Finding Work as a Young Creative

Unless you’re the type of person who strives to obtain a straightforward blue/white collar career – say, a lawyer, doctor, police officer, accountant, or banker – and has stuck to your life rubric strictly, the process of job applications can be quite frustrating.  It’s a tough world out there for people who are young, and creatively-inclined, to find work.

Take myself, for example.  I was an A-student in highschool, published a poetry collection, my own album, made short films, played live music, got accepted into a private university, had 2+ years of retail experience, and own my own small business.  Great right?  Then why was I also rejected for entry-level jobs at Fred Meyers, Cinemark Movie Theaters, Rite-Aid, and Goodwill?  The reason they provided was that I “did not meet the qualifications”, and of course, this was simply not true.  It got me thinking; what ulterior reasoning did they have to deny me work?  What could I do differently in the future to make myself appealing to ‘normal’ types of businesses?

For many of us, life is first and foremost about happiness and creativity.  This is not in ignorance of the financial realities we all face, but in honor of how precious being alive truly is.  Many of us, wether successful or not, will make the attempt to marry our passions and careers.  That’s the dream, is it not?  To make a good income doing something you love?  Wether it’s starting a small business in your field, or publishing your artwork, taking this leap is an admirable and valiant stride.  A stride that might not be profitable right away.

No matter how incredible your talent, it’s a simple fact: the majority of creatives will need a dreaded regular job.

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I’ll need a WHAT???

But relax!  That’s why this article is here.  To take away some of the anxiety around job hunting, and to help you avoid a wave of the same rejection letters I received.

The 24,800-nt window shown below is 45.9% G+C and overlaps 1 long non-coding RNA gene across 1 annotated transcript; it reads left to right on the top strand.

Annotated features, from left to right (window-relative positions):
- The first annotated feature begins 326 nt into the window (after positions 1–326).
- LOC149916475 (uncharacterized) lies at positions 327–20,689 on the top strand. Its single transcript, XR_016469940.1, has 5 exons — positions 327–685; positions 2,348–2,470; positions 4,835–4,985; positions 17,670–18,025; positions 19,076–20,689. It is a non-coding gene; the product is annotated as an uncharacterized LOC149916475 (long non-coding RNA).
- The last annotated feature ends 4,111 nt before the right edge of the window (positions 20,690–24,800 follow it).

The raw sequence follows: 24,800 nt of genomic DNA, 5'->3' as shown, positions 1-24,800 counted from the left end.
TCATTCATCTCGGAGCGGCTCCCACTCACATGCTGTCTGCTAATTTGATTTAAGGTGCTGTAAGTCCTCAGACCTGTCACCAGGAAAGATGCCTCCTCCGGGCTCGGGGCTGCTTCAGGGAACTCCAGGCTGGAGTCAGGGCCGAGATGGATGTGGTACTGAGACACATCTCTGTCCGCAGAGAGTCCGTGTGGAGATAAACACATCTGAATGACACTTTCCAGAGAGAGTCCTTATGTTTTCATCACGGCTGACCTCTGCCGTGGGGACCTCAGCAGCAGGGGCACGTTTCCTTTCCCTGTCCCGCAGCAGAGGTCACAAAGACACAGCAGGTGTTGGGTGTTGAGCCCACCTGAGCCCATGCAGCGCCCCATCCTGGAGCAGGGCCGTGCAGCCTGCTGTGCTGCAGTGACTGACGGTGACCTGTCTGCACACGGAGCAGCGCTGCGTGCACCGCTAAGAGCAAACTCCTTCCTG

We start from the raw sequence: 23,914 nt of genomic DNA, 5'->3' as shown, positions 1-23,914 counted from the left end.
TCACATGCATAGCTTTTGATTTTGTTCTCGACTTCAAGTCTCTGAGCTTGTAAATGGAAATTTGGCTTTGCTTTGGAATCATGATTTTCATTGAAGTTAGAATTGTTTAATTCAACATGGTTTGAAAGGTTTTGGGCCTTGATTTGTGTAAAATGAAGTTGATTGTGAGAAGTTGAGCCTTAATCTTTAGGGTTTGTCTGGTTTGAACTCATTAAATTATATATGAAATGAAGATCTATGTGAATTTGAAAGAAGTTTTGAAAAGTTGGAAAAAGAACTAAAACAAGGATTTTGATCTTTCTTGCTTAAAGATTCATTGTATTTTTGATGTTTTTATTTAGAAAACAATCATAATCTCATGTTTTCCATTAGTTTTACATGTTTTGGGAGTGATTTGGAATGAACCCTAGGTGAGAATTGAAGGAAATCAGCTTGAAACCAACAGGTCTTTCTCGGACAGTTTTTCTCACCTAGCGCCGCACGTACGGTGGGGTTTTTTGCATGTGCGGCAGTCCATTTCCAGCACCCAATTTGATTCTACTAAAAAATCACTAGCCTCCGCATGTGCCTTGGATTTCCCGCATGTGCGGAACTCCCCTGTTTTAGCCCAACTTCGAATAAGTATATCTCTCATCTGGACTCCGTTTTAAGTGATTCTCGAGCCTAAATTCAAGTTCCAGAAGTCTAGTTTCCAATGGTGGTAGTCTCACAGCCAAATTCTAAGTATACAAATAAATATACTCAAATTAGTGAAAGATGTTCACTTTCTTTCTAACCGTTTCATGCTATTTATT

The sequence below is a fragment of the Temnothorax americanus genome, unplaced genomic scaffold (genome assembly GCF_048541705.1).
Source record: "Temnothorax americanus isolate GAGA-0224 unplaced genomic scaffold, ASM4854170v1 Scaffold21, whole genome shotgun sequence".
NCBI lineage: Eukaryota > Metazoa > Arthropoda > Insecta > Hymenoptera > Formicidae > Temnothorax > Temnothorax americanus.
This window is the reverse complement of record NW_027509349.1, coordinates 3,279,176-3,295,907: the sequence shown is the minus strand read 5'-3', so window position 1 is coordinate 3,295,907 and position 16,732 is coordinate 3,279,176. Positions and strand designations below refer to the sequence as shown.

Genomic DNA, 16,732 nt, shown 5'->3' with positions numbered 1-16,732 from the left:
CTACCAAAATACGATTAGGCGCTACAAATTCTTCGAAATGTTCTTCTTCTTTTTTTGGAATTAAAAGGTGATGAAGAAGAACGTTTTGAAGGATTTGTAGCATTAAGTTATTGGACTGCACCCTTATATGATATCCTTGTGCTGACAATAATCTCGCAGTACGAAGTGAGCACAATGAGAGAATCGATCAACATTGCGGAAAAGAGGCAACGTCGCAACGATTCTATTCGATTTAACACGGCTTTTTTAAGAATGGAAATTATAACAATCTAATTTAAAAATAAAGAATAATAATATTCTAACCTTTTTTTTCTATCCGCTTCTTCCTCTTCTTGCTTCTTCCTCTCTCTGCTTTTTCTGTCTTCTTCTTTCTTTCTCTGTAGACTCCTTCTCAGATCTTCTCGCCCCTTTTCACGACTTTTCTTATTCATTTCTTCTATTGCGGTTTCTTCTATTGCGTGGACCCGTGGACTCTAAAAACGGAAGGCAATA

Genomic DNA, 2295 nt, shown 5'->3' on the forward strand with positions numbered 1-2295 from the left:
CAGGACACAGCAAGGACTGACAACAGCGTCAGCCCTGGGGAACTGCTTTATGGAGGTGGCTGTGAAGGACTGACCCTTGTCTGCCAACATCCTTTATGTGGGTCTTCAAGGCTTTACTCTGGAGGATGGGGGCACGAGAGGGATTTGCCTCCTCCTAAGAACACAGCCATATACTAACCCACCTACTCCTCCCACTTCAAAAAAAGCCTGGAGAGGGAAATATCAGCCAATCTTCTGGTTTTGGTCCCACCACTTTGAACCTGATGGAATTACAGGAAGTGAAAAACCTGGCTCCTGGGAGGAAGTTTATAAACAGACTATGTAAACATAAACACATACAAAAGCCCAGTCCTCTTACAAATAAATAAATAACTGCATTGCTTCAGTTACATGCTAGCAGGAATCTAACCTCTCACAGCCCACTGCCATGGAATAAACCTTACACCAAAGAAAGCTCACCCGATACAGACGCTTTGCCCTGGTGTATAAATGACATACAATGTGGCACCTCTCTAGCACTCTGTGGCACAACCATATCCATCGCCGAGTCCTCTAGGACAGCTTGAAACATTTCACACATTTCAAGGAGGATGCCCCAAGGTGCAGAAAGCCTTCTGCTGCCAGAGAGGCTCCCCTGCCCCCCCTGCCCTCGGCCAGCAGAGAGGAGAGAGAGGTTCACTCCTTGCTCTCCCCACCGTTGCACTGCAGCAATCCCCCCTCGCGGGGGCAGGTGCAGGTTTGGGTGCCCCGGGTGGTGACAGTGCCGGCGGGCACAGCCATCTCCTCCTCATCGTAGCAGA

Step 1: Your Resume

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My special skills include finishing a whole bottle of Chardonnay without making myself sick!

Your resume is the cornerstone of your job hunt, and different businesses look for different things in a prospective employee.

This is why, for creatives, I like to propose:

The Jekyll and Hyde Solution to Resume Dropping.

 

It goes like this.  Some businesses – like Fred Meyers, Rite-Aid, Cinemark, or Goodwill, just want to hire regular-to-do folks who don’t have any particular ambitions and won’t want to leave the company, ask for too many raises, or cause too much of a fuss.  They want you to be dependable, honest, and ultimately normal.

Then there’s other businesses, who I have had experiences with too.  Places like The Body Shop, Urban Outfitters, Nordstrom, Pressed Juicery, and local small establishments, that focus on things you may be interested in.  These businesses may actually value having an innovative and creative mind on their team.

Two different types of jobs?  You’re going to need a resume for each one.

Building Your Jekyll Resume

  1. Google some Resume tips, and follow the ones that speak to you.  Most resume advice articles are aimed at people seeking white-collar office work, so only use what is applicable to you and your job hunt.  After all, you’re a broke millennial, not the Wolf of Wall Street.  Google docs also has some excellent resume templates that can make your resume look beautiful, and even make it easier to build.